Infrastructure in the News: December 13, 2012
BAF IN THE NEWS:
Metro Magazine: Rendell urges creation of a commission on infrastructure needs
Edward G. Rendell, former Pennsylvania governor and co-chair of Building America’s Future, spoke at a POLITICO transportation summit in Washington, D.C., about the need for a commission to develop a long-term and strategic infrastructure investment plan.
Construction Digital: American infrastructure overhaul needed, summit agrees In the wake of Hurricane
Sandy, genuine concerns around the state of American infrastructure to deal with disaster has been raised once again
The Morning Call: Rendell talks U.S. Transportation Secretary post
Former Pennsylvania Gov. Ed Rendell, who seems to have a million jobs these days, brushed aside - as only a politician could - a question about him serving in the Obama administration cabinet as the next U.S. Transportation Secretary.
Politico: Morning Transportation
By Adam Snider and Burgess Everett, Featuring Kathryn A. Wolfe
Grover come over: We asked Virginia DOT Secretary Sean Connaughton if he would break with Grover Norquist, who told Virginia legislators that indexing the gas tax to inflation would, yes, violate his pledge. Connaughton said Gov. McDonnell is still formulating a $500 million transportation package — and meeting with stakeholders (including Norquist) to figure out a funding method. Ed Rendell’s take: “Nobody ever voted for Grover Norquist. … It’s about time we told him to pound sand.” http://politi.co/XTxscl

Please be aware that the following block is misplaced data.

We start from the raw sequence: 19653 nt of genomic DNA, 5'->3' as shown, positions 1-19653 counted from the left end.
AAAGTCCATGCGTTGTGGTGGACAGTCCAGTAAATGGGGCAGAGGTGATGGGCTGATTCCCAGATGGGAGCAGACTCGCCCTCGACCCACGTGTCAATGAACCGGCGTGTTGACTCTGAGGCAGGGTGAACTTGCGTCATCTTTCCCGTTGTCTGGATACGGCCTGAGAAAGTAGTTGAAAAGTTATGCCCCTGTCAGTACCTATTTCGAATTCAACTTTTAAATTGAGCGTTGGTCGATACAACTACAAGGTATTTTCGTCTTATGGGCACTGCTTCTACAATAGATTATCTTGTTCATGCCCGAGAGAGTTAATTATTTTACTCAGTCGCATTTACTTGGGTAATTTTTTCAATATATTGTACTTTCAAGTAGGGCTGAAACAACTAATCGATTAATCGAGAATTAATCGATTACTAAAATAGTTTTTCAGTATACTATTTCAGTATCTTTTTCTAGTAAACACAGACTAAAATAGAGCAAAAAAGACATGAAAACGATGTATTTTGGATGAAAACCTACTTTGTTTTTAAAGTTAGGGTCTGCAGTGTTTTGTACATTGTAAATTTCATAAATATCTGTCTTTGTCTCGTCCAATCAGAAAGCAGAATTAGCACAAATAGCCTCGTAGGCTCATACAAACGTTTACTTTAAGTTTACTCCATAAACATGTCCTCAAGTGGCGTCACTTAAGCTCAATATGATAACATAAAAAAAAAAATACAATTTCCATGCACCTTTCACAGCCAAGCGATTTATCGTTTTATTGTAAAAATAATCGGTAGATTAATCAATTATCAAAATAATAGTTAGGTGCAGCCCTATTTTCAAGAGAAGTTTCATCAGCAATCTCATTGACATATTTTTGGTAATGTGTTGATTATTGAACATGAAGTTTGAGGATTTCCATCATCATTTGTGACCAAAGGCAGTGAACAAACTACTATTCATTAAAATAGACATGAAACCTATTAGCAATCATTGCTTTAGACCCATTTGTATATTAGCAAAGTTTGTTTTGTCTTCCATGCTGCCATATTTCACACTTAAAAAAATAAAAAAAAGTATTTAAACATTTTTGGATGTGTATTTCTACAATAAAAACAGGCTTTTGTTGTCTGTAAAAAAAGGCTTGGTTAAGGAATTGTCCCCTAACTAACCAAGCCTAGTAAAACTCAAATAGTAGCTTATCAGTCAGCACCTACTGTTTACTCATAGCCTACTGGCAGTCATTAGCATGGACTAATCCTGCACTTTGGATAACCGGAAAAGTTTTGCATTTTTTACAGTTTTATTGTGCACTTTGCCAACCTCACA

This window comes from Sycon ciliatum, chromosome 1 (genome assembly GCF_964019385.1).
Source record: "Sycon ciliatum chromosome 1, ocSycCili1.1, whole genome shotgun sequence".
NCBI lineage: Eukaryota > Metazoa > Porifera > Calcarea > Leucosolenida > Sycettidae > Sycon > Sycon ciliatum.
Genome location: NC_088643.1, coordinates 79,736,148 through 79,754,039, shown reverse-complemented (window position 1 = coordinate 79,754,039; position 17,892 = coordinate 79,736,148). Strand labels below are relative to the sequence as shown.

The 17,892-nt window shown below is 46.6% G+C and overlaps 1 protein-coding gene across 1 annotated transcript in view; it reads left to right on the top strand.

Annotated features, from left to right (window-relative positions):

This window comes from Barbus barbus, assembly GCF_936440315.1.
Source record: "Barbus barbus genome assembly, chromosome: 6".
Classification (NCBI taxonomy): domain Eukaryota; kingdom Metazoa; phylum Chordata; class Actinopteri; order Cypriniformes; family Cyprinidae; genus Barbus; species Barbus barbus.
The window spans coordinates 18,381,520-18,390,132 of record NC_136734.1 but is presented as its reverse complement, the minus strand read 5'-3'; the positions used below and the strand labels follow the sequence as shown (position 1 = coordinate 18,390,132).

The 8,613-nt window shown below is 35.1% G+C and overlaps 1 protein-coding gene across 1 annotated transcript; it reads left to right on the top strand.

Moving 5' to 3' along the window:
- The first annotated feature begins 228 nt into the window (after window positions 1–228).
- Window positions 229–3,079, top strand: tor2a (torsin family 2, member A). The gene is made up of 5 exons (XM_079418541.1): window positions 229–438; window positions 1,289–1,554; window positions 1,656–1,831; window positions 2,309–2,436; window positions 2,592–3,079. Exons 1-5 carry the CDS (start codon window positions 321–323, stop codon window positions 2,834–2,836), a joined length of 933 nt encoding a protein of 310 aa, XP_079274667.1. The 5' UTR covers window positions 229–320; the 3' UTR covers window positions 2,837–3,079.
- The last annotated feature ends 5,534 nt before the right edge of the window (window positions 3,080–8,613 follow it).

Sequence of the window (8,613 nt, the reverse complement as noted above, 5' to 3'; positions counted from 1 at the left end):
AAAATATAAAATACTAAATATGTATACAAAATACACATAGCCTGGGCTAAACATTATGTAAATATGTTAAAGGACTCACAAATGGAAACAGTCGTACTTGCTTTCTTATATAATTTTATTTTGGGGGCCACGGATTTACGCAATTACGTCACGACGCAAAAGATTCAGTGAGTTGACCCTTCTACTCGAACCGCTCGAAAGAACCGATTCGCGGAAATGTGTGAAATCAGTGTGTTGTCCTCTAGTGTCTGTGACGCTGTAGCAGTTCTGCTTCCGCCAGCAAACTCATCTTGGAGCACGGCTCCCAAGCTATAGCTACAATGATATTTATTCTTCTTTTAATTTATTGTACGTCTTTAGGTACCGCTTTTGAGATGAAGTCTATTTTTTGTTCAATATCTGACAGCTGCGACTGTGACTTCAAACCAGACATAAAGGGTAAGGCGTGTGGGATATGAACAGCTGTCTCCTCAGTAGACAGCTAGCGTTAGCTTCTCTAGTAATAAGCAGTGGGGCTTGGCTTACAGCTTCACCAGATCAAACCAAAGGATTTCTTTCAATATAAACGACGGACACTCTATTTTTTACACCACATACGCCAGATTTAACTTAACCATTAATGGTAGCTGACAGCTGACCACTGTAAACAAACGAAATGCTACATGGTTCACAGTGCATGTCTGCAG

‘Get real’: Rendell, who co-chairs Building America’s Future, said it’s time we “get real” about fixing up the country’s infrastructure, highlighting our decreasing advantages moving goods and people. “We are spending far too little as a country on our infrastructure and our infrastructure is going to hell in a hand basket,” Rendell said. http://politi.co/RpBPdn
Politico Pro: Ed Rendell: Tell Norquist 'to pound sand'
By ANDREW RESTUCCIA and CAITLIN EMMA
Ed Rendell, the former Pennsylvania governor and co-chairman of Building America’s Future, offered a few choice words for anti-tax activist Grover Norquist as states try to defend themselves against cuts to infrastructure spending.
“Nobody ever voted for Grover Norquist,” Rendell said during a transportation policy luncheon hosted by POLITICO. “He is in my judgment the Wizard of Oz and it’s about time we told him to pound sand.”
But based on comments at the luncheon by Virginia Transportation Secretary Sean Connaughton, Republican Gov. Bob McDonnell isn’t ready to write off Norquist.
McDonnell has said he’d like to boost yearly transportation spending by $500 million — though he hasn't specified from what source. On Monday, Norquist wrote to Virginia legislators that one possible revenue source — indexing the gasoline tax to inflation — would violate the anti-tax pledge that many lawmakers have signed.
McDonnell “is out there meeting with all the stakeholders, including Mr. Norquist and others,” Connaughton said Wednesday. But he added that the governor will make the final decision.
Connaughton noted that the gas tax hasn’t been raised in Virginia since 1986.
Politico Pro: Ed Rendell on infrastructure: ‘We’ve got to get real’
By ANDREW RESTUCCIA
Former Democratic Pennsylvania Gov. Ed Rendell took federal policymakers to task Wednesday for not showing leadership on infrastructure spending — though he says President Barack Obama “has tried.”